Tag Archives: Paul

Marks of a False Teacher

The Bible warns many times of false teachers.  Here is a good list of hot to spot them:7 Marks of a False Teacher | Challies Dot Com.  I would add that false teachers will downplay, mock or reject any passages you mention about false teachers.  Hat tip: Pastor Timothy.

Here are a few:

False teachers miss what is of central importance and focus instead on the small details. Jesus diagnosed this very tendency in the false teachers of his day, warning them, “Woe to you, scribes and Pharisees, hypocrites! For you tithe mint and dill and cumin, and have neglected the weightier matters of the law: justice and mercy and faithfulness. These you ought to have done, without neglecting the others” (Matt. 23:23). False teachers place great emphasis on their adherence to the smaller commands even as they ignore the greater ones. Paul warned Timothy of the one who “is puffed up with conceit and understands nothing. He has an unhealthy craving for controversy and for quarrels about words, which produce envy, dissension, slander, evil suspicions, and constant friction among people who are depraved in mind and deprived of the truth, imagining that godliness is a means of gain” (1 Tim. 6:4-5).

False teachers obscure their false doctrine behind eloquent speech and what appears to be impressive logic. Just as a prostitute paints and perfumes herself to appear more attractive and more alluring, the false teacher hides his blasphemies and dangerous doctrine behind powerful arguments and eloquent use of language. He offers to his listeners the spiritual equivalent of a poisonous pill coated in gold; though it may appear beautiful and valuable, it is still deadly.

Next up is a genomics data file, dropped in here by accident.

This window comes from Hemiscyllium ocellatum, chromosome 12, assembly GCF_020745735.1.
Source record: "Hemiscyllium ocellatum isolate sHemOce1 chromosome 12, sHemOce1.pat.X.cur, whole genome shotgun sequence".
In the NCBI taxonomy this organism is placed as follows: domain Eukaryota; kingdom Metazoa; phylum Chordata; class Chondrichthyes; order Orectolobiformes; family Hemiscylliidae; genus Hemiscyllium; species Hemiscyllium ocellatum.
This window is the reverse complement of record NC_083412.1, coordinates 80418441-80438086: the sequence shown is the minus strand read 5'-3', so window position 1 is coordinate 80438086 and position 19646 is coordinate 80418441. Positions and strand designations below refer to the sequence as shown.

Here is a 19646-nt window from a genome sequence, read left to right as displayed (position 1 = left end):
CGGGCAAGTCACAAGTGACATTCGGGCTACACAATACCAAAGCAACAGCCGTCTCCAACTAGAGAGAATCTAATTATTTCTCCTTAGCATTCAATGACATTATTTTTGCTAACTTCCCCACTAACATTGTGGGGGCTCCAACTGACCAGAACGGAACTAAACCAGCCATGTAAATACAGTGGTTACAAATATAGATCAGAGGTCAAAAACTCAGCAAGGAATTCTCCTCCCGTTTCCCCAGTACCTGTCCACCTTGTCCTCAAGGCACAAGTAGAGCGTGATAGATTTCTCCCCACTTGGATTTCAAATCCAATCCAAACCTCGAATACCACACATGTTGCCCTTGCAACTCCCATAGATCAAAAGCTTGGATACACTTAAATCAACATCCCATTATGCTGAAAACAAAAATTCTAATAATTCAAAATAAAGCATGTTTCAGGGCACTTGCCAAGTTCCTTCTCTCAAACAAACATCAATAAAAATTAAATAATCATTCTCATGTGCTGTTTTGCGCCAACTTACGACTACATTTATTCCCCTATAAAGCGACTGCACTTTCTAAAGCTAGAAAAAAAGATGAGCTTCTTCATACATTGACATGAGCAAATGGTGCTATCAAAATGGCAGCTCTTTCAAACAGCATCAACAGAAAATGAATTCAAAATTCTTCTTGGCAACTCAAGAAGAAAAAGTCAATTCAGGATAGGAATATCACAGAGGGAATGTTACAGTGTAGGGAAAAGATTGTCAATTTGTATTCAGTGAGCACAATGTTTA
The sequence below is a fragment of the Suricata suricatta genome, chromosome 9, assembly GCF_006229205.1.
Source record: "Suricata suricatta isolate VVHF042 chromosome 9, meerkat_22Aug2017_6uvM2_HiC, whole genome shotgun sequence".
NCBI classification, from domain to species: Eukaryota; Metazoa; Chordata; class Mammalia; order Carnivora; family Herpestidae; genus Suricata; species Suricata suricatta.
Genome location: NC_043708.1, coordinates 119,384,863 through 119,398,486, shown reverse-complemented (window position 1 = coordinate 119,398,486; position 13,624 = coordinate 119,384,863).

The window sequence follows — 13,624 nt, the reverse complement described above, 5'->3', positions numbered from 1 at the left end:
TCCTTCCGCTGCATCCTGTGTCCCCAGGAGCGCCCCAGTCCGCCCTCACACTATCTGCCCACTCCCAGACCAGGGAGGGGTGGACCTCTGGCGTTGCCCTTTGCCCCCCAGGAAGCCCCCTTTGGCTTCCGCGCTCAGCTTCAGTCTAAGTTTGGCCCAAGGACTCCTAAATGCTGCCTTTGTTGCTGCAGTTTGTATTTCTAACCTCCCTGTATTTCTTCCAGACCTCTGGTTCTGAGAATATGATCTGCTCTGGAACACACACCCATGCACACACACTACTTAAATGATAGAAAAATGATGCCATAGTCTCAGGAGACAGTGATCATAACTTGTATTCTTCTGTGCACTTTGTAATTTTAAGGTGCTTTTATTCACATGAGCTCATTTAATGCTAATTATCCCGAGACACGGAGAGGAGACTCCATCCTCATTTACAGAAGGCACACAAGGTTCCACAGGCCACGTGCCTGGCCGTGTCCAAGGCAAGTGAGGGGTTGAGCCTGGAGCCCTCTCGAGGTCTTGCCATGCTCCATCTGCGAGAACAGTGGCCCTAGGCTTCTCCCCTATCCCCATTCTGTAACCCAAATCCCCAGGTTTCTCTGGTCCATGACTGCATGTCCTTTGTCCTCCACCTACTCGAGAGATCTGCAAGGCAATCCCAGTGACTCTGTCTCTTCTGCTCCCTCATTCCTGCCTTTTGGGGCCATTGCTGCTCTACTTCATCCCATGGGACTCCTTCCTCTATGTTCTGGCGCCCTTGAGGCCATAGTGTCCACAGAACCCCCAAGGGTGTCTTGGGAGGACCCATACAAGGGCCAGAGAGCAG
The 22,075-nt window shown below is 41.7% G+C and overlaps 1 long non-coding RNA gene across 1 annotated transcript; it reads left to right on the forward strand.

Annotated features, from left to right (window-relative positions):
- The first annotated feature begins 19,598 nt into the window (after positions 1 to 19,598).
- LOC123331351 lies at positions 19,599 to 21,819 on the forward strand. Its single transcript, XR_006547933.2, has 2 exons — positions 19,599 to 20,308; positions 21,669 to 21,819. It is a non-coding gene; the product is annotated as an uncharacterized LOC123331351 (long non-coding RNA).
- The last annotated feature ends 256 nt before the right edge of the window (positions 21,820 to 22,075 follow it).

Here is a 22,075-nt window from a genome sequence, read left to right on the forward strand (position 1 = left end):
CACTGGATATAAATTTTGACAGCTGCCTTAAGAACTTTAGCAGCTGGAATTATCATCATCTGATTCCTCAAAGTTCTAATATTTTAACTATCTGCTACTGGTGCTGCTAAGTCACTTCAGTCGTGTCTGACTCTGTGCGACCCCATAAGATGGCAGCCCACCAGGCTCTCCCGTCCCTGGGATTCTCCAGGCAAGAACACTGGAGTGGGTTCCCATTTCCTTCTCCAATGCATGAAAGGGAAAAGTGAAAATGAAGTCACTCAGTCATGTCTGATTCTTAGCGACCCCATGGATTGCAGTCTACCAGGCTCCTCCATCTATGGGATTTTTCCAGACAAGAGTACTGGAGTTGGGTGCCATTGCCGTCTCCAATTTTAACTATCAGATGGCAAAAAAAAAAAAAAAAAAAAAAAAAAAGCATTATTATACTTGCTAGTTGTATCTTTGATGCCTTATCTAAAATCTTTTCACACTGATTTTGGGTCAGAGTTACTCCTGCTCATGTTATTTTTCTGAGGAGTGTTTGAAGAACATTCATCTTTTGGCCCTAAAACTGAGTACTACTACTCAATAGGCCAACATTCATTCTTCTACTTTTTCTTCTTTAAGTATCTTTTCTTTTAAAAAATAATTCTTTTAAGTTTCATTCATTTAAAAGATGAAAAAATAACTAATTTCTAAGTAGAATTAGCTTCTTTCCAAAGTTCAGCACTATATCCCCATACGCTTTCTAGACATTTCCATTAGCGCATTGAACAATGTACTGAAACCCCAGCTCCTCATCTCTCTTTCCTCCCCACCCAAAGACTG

False teachers are more concerned with winning others to their opinions than in helping and bettering them. This was another of Jesus’ diagnoses as he considered the religious rulers of his day. “Woe to you, scribes and Pharisees, hypocrites! For you travel across sea and land to make a single proselyte, and when he becomes a proselyte, you make him twice as much a child of hell as yourselves” (Matt 23:15). False teachers are ultimately not in the business of bettering lives and saving souls, but of convincing minds and winning followers.

 

How would the Corinthians respond to Paul if they applied pro-gay reasoning?

Note: This ceases to be much of a satire when you see how the “Christian” Left responds to things like the Nashville Statement.

People who hold to pro-gay theology* (i.e., God doesn’t consider it a sin and that He approves of “same-sex marriage”) use all sorts of fallacious arguments to make their case.  In this post I am taking the pro-gay theological reasoning out for a test drive, so to speak, to see how it applies to other passages.  After all, if their principles are sound they should work in other situations as well.

You may be familiar with Leviticus 18:22 (Do not lie with a man as one lies with a woman; that is detestable) and some of the improper interpretations of it. But I wondered how their reasoning would apply to a verse in the same passage, such as Leviticus 18:8 –Do not have sexual relations with your father’s wife; that would dishonor your father. After all, the context of Leviticus 18 is abundantly clear because it starts and ends with the same admonitions: Don’t be like the pagan Canaanites and do the detestable things listed in the middle of the text, or you will be vomited out of the land like they were.  These were obviously not ceremonial laws just for the Israelites.

You can use any verse from Leviticus 18 to make the same points (bestiality, child sacrifice, etc.).  I chose this one because it happened to be addressed by Paul in 1 Corinthians 5.  Especially note how Paul chides the Corinthians for being proud and boastful about this a man sleeping with his father’s wife.  Read it once, then read it again and replace the descriptions of incest with homosexual behavior.  That is how I view the pro-gay theology community (especially the heterosexuals): Proud and boastful for ignoring God’s Word.